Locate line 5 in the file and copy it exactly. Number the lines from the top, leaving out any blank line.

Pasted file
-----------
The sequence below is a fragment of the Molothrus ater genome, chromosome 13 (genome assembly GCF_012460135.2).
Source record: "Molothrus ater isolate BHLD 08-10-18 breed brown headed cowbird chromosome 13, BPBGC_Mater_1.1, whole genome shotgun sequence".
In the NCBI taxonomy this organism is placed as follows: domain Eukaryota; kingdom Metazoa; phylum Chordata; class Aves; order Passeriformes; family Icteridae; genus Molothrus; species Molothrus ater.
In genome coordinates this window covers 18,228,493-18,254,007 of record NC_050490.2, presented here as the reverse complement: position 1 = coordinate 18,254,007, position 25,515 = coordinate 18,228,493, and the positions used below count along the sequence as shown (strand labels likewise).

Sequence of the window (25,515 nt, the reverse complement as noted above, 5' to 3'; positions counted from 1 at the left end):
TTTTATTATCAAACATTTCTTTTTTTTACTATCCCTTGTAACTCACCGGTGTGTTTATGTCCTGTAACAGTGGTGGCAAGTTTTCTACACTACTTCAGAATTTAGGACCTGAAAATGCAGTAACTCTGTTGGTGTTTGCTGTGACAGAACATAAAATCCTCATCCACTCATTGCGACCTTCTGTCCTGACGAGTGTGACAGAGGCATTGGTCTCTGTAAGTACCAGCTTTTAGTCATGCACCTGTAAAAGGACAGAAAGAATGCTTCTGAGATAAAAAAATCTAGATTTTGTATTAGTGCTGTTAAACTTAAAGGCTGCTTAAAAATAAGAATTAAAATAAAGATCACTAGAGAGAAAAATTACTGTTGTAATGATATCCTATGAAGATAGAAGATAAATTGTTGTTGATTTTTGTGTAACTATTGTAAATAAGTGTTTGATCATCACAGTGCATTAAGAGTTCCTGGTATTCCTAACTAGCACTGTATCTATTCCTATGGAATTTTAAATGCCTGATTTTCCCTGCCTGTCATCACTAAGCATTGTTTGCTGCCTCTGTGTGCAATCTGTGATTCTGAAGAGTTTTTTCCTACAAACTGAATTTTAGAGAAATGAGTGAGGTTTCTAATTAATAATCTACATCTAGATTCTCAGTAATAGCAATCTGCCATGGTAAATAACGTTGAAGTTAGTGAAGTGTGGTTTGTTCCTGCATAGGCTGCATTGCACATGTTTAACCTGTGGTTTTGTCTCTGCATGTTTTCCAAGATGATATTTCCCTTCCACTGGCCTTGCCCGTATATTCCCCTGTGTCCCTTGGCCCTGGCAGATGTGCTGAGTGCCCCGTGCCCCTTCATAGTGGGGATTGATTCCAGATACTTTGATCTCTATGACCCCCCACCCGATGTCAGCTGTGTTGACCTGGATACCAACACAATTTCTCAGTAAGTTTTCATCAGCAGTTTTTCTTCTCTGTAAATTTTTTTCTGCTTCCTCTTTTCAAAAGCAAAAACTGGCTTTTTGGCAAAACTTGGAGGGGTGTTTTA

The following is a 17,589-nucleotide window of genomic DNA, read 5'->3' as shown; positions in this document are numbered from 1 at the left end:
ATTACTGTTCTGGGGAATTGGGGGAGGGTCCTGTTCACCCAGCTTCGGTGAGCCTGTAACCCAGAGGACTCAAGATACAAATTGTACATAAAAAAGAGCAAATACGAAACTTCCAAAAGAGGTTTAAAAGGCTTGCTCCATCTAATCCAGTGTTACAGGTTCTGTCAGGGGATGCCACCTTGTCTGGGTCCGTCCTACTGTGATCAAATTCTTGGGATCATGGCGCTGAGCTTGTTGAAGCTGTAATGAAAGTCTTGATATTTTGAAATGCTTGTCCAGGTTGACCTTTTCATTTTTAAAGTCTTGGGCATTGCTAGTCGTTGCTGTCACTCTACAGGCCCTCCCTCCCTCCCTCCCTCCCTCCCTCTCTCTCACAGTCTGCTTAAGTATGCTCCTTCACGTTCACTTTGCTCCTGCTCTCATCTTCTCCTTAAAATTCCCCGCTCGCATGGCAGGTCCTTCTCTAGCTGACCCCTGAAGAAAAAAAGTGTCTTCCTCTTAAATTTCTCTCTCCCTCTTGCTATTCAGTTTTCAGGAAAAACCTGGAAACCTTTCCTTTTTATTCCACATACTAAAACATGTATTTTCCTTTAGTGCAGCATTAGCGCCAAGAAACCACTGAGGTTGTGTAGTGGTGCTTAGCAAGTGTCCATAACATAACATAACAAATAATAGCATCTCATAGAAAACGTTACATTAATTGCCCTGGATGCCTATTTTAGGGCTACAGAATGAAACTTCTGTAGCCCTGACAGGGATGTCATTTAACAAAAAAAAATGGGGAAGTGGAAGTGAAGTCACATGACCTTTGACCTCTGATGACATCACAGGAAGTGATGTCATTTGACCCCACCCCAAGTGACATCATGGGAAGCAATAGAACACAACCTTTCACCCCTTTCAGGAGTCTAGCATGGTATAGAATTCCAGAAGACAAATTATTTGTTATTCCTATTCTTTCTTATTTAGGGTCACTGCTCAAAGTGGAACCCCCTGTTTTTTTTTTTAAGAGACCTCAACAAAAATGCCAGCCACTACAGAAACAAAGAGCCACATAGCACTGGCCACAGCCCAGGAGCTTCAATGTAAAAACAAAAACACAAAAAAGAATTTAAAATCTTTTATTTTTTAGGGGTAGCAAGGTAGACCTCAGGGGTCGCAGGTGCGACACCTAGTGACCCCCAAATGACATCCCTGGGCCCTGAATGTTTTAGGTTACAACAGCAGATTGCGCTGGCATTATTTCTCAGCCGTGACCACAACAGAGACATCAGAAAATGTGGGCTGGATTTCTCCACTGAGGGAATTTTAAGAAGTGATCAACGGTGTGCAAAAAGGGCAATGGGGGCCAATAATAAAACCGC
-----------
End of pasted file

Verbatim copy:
Sequence of the window (25,515 nt, the reverse complement as noted above, 5' to 3'; positions counted from 1 at the left end):